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Razorblades in Halloween Candy

By: Chris Welsh - Updated: 4 Dec 2012 | comments*Discuss
 urban Legend Halloween Halloween Candy

Halloween is a time for kids to collect candy…lots and lots of candy. Each and every year bags of candy are collected brought home, and dumped on the dinning room table for inspection. Moms and Dads comb through chocolates, gum, apples and taffies looking for tampering, doing their duty to protect junior from razorblades in the Halloween candy- yet another Urban Legend that turns out to be true… sort of.

The Razorblades in Halloween Candy Urban Legend

The urban legend of poison, pins, razorblades and needles finding their way inside apples and candy on Halloween is a persistent one, and an old one. Rumors of deadly treats have been floating since at least the sixties, and likely before. Apples were the first target of the rumors, and concerned parents were soon scanning the peel of the fruit looking for suspicions cuts and insertion marks before allowing their brood to feed on it.

Poison was one of the first rumors that haunted trick or treaters, and while there are countless news stories every year urging parents to beware, there have been no links to Halloween poisonings, per se. There have been some disturbed individuals who have poisoned a specific child for a diabolical purpose and then tried to use the urban legend to cover their crime, but no random poisoner has been discovered. There was a case in 1982 of a mad rash of Tyelonol poisonings that resulted in a number of deaths; while this had nothing at all to do with Halloween candy, that year was a scary one for parents and children alike.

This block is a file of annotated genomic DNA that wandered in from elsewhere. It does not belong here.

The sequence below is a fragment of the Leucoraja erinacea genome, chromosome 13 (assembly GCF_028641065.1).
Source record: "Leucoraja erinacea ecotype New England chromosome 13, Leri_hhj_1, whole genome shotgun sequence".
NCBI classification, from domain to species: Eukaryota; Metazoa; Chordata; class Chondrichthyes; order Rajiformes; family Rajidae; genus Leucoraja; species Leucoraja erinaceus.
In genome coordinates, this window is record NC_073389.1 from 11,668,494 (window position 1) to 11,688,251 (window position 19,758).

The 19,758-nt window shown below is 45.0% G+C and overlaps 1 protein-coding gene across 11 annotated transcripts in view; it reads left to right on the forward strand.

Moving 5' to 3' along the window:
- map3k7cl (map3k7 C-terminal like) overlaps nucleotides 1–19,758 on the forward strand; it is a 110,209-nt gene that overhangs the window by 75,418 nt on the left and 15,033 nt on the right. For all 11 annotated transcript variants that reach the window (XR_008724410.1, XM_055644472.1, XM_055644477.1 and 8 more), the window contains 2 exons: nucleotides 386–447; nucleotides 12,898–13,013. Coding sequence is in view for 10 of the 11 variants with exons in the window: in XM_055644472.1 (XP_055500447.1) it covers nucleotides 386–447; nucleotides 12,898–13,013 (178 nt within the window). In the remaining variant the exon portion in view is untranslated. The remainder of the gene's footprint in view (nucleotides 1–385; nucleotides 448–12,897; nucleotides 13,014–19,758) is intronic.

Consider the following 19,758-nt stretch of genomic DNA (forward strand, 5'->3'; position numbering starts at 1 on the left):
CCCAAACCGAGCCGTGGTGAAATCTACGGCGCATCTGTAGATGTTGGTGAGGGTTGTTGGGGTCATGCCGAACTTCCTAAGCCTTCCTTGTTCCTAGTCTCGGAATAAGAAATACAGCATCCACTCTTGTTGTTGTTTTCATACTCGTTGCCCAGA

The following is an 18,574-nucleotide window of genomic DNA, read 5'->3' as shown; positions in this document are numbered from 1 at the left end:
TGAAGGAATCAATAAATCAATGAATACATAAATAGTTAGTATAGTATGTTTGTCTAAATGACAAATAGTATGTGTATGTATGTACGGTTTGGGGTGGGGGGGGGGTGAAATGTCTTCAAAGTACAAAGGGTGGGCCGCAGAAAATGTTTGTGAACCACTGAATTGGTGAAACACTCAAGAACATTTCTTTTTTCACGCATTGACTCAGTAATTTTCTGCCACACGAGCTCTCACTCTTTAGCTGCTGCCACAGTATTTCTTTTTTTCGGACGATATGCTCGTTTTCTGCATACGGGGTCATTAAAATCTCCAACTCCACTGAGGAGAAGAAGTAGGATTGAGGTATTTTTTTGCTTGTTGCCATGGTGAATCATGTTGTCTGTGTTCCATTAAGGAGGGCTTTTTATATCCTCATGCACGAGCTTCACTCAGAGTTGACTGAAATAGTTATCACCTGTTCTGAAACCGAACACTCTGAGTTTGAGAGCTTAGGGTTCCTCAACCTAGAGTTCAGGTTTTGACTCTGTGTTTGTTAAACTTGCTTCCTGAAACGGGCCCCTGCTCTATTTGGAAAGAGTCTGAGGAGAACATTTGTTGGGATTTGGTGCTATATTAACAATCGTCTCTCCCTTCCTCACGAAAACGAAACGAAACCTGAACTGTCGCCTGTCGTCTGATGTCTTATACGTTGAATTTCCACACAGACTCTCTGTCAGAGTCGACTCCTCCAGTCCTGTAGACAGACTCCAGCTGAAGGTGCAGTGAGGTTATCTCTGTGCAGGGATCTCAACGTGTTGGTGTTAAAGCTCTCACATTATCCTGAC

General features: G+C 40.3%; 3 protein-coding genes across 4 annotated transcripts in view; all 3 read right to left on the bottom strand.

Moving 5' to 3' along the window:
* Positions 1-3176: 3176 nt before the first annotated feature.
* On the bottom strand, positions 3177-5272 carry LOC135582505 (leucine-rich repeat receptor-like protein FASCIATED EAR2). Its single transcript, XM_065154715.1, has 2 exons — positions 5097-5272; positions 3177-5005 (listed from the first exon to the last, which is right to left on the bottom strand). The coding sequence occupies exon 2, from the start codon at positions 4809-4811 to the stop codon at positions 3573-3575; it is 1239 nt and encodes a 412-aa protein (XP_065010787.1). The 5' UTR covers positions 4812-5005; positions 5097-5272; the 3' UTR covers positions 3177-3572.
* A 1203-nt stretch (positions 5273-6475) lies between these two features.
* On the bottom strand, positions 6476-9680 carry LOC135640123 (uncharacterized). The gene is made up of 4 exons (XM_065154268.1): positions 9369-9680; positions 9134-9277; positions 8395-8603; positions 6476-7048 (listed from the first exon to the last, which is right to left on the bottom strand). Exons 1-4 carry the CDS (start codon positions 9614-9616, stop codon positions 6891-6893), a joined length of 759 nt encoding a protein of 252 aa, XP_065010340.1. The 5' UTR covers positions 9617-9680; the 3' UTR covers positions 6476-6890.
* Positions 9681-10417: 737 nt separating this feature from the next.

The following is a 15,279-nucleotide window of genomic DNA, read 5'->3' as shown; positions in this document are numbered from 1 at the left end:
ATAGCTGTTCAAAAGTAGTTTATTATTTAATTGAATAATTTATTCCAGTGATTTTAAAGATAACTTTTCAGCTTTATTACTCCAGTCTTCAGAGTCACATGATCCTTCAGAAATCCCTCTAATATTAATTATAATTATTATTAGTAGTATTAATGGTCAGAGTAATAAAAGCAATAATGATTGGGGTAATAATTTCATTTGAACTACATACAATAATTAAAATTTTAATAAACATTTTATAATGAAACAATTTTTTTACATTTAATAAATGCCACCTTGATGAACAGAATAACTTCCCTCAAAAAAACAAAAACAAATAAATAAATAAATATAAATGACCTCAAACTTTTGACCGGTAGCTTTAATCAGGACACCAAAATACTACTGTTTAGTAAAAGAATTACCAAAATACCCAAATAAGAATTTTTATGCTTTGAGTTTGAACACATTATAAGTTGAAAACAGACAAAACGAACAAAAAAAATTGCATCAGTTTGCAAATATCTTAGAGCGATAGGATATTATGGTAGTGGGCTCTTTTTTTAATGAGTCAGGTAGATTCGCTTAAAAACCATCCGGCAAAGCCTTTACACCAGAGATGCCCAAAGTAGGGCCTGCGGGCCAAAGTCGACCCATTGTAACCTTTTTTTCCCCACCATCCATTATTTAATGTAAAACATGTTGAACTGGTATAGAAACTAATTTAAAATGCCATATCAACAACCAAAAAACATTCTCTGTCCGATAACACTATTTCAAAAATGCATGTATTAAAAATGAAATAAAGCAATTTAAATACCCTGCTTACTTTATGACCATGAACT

The Origin of the Razorblades in Halloween Candy Urban Legend

There are, however, documented cases of needles, pins and other foreign objects found in Halloween candy. Fortunately there are few cases where injury has resulted, and at worst only a few stitches were involved (but which was probably pretty frightening for the victim.) Many of the reported cases of razorblades found in an apple or a pin in a Tootsie Roll may actually be cases where the child themselves have inserted the object and the reported it as “found.” That is, until 2000. This year on disturbed man was found and convicted of placing foreign objects in candy and randomly distributing it with the intent to harm. Fortunately only one child was reported as being injured, and that slight.

Despite the very wide spread and infrequent occurrences of foreign objects placed in Halloween candy over the decades, it remains a popular news story come October 31st. Parents are urged to hold parties rather than take their kids trick or treating, and hospitals open up their X-Ray machines to run candy through, just to be on the safe side.

Final Thoughts

One example of this Urban Legend getting traction is in a popular “Chick Trac” from the religious publisher Jack Chick, which focuses on this urban legend exclusively. In it a coven of witches purposefully set out to injure children and drug them to use as sacrifices in a clear case of an Urban Legend gone wild.

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